• Many visually impaired students listen to materials, which usually takes them longer than other students reading the same material. It’s very important to provide accurate reading assignments well in advance of the due dates.
  • Guide dogs are well-trained “professionals” and you should have no concerns about having them in your classroom. Guide dogs do, however, require some special considerations in labs and on some field trips.
  • There are many devices now available that assist students, including: tactile graphing calculators, auditory reading and dictation software programs, “talking” PDAs and watches” etc.

 Mobility differences

  • The variety of mobility concerns (and the often related dexterity concerns) vary greatly and depending on the nature of the disability, the need for accommodation may fluctuate over time. (For example, a student with rheumatoid arthritis or fibromyalgia may have “flare ups” that necessitate different levels of accommodations.) Mobility concerns may appear obvious, signaled by the use of a cane, walker or wheelchair, or they may be subtler, as in requiring the use of an elevator, rather than taking the stairs.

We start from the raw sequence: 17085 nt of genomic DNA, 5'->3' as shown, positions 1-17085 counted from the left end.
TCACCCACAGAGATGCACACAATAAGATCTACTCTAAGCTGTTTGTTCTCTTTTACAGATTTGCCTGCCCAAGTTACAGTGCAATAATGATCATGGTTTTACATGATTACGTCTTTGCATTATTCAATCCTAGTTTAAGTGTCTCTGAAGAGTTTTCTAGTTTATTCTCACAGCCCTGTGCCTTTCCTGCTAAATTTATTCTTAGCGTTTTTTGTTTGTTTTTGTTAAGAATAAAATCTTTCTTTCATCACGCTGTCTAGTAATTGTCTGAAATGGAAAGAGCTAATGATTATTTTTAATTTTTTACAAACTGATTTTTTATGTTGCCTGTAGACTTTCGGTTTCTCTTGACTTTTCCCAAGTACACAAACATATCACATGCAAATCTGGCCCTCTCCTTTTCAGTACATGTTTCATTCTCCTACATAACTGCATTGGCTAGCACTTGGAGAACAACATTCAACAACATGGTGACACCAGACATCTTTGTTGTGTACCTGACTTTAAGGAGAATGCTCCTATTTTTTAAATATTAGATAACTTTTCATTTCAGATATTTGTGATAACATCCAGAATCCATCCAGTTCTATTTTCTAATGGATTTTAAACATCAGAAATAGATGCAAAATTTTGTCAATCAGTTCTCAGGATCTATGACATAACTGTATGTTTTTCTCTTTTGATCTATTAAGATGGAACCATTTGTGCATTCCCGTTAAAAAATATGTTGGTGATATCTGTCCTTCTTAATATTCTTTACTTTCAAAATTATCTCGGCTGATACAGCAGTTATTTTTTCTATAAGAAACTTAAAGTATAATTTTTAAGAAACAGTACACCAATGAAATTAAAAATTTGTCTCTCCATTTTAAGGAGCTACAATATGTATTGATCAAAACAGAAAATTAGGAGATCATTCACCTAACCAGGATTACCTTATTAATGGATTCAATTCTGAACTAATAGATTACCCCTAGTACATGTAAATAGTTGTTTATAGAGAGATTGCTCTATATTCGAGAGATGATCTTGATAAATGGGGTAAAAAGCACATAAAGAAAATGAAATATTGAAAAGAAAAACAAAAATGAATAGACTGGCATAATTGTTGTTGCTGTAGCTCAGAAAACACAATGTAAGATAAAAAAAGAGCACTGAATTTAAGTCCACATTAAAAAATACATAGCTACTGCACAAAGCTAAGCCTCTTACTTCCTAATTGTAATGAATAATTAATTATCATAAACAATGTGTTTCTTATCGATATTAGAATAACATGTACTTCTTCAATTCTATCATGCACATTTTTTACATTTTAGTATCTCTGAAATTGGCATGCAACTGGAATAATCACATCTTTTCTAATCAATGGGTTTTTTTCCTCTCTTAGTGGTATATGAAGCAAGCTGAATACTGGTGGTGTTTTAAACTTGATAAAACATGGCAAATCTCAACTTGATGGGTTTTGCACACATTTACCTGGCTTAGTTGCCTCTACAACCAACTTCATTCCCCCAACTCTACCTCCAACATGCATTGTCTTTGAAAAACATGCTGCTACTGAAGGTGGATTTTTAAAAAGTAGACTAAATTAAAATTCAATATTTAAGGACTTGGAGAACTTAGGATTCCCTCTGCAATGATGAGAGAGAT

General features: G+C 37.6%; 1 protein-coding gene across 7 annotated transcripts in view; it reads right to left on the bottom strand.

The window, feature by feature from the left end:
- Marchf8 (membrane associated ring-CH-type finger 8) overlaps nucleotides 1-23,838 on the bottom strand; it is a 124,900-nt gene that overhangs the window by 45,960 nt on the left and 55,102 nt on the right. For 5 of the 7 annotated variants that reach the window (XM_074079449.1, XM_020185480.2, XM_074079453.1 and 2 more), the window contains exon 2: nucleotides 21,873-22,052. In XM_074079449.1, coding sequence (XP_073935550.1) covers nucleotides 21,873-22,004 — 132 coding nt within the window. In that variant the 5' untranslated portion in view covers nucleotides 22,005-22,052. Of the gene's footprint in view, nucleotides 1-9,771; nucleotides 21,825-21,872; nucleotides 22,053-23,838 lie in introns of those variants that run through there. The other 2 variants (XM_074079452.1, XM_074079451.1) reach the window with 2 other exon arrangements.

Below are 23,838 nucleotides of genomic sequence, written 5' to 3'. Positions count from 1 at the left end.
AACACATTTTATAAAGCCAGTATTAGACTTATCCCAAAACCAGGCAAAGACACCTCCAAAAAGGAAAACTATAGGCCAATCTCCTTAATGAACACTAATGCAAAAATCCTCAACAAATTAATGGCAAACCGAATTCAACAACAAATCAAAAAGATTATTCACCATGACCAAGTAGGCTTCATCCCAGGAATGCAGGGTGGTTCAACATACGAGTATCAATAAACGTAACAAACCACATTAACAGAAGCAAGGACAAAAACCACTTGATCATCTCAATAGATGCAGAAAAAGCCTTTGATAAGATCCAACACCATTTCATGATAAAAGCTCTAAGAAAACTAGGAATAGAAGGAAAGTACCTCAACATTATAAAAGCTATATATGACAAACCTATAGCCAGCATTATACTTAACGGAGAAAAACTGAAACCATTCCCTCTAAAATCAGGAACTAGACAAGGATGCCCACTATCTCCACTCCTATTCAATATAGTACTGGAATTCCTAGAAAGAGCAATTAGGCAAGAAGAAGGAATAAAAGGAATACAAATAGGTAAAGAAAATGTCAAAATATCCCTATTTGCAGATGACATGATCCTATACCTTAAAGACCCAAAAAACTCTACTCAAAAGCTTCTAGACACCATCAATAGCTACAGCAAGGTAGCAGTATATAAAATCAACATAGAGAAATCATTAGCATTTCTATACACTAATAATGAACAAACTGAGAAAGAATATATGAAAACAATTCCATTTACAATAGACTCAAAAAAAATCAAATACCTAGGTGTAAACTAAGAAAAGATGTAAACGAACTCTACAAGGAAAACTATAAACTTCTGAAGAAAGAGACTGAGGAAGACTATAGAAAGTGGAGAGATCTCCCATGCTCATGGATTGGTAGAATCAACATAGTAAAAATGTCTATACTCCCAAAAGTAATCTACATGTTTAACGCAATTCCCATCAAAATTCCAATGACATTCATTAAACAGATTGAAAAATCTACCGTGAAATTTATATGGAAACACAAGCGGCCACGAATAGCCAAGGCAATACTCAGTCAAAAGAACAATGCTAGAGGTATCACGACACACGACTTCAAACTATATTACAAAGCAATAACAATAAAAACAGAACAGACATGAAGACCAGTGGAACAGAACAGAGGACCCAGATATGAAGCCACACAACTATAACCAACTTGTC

• Students with mobility concerns will ask for assistance when and/if it is needed. Students may need additional assistance in the event of an emergency.
    • Students using wheelchairs are “wheel chair users,” not “wheel chair bound;” this is a liberating tool used for enhanced mobility.
    • When possible, sit beside a student rather than towering above them. Leaning against a wheelchair may violate a student’s sense of personal space, just as leaning on someone’s shoulder would be uncomfortable for most students.

 Classroom accommodations

  • If the student using a wheelchair does not prefer to transfer to a desk or chair, it is important to make sure there is appropriate space for the chair (walker, scooter, crutches, etc.) Where seating is facing a staged area, as in an auditorium, sitting at the front may cause too much neck/back strain.